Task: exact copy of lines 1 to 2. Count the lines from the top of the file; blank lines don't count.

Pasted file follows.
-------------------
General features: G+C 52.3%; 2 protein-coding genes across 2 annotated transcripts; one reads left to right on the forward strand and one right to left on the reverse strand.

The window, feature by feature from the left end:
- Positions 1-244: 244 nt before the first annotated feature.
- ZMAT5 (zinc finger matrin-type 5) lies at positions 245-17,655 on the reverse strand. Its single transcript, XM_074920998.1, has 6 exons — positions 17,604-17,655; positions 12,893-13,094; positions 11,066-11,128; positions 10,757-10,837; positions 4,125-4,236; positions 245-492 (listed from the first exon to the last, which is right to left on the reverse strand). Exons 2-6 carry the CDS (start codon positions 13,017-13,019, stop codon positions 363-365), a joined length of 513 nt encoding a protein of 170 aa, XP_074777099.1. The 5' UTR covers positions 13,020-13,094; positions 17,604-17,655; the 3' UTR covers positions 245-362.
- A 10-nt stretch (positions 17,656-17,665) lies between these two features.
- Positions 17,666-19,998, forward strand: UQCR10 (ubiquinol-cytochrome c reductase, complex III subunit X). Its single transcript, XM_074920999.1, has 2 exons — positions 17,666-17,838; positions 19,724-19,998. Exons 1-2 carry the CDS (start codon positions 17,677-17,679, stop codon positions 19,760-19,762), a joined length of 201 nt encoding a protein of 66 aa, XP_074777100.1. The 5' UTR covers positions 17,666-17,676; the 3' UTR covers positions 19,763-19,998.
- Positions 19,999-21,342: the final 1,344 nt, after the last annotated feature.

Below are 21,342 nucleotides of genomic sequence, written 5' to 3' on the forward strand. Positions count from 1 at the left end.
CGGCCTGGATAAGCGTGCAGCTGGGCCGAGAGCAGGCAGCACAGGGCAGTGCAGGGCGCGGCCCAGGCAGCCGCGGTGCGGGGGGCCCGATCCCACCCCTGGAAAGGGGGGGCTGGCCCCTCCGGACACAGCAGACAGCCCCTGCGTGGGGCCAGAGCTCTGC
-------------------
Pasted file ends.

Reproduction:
General features: G+C 52.3%; 2 protein-coding genes across 2 annotated transcripts; one reads left to right on the forward strand and one right to left on the reverse strand.

The window, feature by feature from the left end: